Can Mattress Surfaces Affect Thermoregulation?

Different mattress types and materials have different thermal properties.

Memory foam mattresses typically sleep much hotter since it traps heat, while hybrid beds or innerspring based ones usually fare much better in this arena due to improved airflow.

In 2020, there are several dozen brands that promote specialized cooling mattresses that will make even the hottest sleepers feel cool.

Sleeping On A Cooling Mattress Illustration

Is Sleeping in a Cold Environment Better?

Sleeping in a cooler room has many potential health benefits, not just for insomniacs.

It can help you fall asleep faster, it promotes burning of excess fat, and it helps regulate our hormone system and metabolism.

It also affects the quality of REM (rapid eye movement), the stage of sleep where you dream, process learning and restore your body.

Hot environments can cause you to spend less time in deep sleep, which can result in sleepiness during the day due to a lower overall quality of sleep.

Sleeping In a Cold Room Illustration

How To Cool the Bedroom in the Summer?

In the summertime, it’s essential to prepare during the day so you can avoid using air conditioning right before sleep.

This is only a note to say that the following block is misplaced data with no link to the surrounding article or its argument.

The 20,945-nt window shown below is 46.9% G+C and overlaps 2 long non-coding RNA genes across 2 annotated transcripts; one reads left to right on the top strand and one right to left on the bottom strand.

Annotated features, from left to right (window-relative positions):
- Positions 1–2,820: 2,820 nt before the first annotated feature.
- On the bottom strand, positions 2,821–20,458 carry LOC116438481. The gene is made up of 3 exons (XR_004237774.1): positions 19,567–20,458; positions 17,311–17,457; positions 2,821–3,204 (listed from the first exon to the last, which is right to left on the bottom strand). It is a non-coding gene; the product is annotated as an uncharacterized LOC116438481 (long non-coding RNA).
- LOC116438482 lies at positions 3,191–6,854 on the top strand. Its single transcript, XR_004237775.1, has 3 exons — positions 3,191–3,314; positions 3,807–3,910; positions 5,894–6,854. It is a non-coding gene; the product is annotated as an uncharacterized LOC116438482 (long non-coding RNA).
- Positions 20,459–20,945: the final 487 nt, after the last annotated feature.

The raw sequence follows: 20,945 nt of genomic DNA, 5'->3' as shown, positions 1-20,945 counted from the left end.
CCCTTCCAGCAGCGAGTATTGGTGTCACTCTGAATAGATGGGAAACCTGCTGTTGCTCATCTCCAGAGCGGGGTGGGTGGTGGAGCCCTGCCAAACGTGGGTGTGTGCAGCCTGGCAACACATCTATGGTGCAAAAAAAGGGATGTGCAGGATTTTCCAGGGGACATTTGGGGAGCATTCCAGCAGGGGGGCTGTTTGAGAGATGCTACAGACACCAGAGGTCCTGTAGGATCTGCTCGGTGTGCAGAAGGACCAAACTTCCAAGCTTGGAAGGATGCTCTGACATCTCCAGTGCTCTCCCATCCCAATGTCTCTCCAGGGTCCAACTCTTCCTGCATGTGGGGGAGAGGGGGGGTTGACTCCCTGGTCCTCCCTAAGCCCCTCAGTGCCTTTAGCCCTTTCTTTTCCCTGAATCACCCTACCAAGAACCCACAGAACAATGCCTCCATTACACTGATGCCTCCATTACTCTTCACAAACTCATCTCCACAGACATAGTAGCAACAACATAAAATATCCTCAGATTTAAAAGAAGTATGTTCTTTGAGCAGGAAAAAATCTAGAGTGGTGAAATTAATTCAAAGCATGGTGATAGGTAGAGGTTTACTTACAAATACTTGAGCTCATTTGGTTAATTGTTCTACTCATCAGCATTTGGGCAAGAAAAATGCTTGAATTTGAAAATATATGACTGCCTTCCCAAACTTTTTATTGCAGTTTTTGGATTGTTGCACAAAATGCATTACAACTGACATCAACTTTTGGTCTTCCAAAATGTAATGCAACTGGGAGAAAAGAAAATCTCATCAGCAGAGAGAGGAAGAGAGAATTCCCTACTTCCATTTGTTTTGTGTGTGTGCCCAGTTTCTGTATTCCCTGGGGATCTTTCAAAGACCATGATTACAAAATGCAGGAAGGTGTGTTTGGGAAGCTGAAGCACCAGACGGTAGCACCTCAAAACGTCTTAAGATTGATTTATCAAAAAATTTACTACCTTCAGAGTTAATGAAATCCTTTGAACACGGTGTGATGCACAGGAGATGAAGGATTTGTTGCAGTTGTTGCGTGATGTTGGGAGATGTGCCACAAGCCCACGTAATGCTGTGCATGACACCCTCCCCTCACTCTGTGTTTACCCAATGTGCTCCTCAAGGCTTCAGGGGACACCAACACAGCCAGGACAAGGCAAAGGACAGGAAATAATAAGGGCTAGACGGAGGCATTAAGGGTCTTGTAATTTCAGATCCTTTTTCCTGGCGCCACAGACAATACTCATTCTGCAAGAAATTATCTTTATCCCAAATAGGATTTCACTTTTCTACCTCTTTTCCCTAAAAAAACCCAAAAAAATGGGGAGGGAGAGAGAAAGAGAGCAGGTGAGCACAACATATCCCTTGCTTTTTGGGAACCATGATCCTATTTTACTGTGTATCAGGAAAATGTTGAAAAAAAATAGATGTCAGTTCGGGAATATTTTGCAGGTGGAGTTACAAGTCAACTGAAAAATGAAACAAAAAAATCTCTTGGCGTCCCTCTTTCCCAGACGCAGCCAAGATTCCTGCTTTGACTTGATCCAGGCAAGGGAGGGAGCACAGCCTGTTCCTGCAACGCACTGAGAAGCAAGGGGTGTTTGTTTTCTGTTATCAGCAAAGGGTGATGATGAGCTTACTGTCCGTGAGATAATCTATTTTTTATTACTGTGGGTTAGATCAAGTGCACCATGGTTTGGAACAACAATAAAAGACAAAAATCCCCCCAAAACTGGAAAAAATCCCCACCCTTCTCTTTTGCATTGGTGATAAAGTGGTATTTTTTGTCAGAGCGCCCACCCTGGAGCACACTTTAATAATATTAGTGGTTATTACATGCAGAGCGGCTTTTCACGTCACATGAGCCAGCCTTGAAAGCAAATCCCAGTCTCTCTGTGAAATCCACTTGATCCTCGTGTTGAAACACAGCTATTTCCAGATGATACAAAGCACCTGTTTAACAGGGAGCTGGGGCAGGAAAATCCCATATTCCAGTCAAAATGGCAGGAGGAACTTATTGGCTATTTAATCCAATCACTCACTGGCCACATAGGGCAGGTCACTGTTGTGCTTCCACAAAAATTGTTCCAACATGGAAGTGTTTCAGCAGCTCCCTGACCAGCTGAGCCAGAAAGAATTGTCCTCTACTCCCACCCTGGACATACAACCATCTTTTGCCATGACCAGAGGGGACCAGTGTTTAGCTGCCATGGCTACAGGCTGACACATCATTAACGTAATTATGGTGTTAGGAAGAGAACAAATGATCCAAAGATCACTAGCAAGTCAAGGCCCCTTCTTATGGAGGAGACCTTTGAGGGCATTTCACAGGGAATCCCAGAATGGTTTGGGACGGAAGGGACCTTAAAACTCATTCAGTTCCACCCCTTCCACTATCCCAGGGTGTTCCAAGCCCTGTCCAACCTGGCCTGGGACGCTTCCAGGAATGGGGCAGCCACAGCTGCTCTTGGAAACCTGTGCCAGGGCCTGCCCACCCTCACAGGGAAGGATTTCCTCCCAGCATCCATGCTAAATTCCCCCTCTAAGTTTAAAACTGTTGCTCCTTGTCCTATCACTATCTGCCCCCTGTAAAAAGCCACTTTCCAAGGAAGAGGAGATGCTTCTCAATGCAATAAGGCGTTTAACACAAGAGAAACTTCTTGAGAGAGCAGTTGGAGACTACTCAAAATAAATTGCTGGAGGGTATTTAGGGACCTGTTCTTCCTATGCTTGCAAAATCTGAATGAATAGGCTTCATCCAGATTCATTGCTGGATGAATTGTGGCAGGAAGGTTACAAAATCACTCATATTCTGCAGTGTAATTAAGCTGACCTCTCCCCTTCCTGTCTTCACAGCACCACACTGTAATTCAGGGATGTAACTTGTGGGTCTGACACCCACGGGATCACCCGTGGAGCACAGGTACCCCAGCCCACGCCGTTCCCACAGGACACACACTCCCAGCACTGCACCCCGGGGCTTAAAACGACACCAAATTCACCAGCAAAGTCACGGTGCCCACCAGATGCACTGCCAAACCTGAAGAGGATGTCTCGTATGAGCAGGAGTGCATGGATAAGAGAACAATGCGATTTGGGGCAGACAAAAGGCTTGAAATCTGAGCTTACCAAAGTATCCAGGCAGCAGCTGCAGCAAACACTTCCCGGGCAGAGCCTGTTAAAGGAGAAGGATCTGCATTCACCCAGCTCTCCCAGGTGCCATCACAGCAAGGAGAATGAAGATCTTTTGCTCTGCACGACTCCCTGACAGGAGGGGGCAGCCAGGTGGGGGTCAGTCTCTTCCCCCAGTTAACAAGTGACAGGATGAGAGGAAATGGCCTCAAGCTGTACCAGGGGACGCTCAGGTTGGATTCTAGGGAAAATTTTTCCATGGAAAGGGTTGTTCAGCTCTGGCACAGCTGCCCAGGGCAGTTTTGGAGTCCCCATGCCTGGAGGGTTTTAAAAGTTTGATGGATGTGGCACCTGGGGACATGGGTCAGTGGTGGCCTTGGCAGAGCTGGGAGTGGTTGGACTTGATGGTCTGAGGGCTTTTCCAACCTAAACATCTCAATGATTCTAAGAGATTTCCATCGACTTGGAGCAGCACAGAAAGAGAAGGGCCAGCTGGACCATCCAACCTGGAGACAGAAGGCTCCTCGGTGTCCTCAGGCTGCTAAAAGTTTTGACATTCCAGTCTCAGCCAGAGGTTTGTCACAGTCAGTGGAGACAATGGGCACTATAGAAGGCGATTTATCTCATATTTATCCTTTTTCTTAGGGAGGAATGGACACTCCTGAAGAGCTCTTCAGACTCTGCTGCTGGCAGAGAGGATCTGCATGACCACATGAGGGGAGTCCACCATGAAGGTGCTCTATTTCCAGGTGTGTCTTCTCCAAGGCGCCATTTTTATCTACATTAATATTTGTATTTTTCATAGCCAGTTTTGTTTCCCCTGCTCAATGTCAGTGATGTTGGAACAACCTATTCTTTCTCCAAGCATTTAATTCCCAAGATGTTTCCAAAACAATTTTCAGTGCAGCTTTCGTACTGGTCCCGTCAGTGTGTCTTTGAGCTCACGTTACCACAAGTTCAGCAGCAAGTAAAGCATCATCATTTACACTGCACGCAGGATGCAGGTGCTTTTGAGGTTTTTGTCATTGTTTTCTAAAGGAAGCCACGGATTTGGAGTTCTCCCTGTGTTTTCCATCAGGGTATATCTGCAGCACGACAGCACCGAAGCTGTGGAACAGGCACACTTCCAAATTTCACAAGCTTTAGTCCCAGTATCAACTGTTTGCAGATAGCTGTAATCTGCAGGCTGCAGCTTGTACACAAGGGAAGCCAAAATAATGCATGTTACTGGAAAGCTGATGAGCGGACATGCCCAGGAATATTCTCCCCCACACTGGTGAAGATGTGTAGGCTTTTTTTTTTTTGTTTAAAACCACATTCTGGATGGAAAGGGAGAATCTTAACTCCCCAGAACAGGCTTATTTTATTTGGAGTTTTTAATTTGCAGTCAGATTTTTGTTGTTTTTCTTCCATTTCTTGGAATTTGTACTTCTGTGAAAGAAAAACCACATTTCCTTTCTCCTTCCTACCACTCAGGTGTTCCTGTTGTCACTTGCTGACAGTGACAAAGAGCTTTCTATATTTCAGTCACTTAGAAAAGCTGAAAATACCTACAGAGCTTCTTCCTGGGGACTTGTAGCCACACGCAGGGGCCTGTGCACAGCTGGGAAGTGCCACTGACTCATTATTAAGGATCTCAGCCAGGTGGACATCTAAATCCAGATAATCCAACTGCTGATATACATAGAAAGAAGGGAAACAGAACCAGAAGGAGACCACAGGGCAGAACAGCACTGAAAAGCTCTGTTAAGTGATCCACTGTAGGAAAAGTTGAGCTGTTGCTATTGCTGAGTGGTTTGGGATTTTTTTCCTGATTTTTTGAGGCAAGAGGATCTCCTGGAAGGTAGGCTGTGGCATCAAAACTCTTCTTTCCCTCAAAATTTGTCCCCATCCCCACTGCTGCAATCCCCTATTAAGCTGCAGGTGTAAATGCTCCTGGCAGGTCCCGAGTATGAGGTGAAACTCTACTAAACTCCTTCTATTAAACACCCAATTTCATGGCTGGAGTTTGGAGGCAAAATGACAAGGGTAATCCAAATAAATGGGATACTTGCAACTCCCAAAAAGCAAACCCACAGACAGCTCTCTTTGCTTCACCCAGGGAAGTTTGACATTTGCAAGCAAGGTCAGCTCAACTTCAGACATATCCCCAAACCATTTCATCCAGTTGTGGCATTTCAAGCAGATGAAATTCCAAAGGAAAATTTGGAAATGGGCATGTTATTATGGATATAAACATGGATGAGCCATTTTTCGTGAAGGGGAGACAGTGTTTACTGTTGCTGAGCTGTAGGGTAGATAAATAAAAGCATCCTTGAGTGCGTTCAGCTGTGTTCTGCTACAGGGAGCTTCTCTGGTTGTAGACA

Here are some tips to help you cool down your room and yourself during sleep:

  • Close the blinds (or curtains) and close the windows if the temperature is higher outside compared to your home.
  • After the sun sets, open everything and let the breeze cool your rooms.
  • Keep the windows open while you sleep.
  • Sleep at the lowest level (if you have a multi-story house) since heat tends to rise.
  • Use a fan (although some people think using a fan during the night is not the best idea especially if it is pointed directly at your body).
  • Use cooling sheets and consider pillows with cool covers.
  • Consider sleeping naked – It’s great!
Illustration Of a Man Sleeping On A Hot Summer Night

Sleep Temperature Considerations For Winter Time

During winter, especially in northern states where it gets really cold, it’s recommended to keep the room slightly warmer to accommodate night time drops in temperature.

Some people find it really hard to fall asleep during winter, so here are a few tips:

  • Layer Up – Multiple layers, including long sleeves and pajama pants, are a simple and effective way to keep your body warm and comfy during the winter months.
  • Use an Electric Blanket – An electric blanket creates a heavenly experience that it takes an act of superhuman strength and willpower to pry oneself away from.
  • Wear Socks – Warm feet = nice sleep.
  • Have a nice, hot tea before bed.
Illustration Of A Man Freezing In The Bed

Final Words

We hope that this article helped you find the best temperature for sleep for your particular needs or your loved ones.

As you can see, it’s not rocket science but not many of us knew this before doing some research.

Sources and References:

[3] What Happens to Your Body When You Sleep?, WebMD, December 2016

Sleep Advisor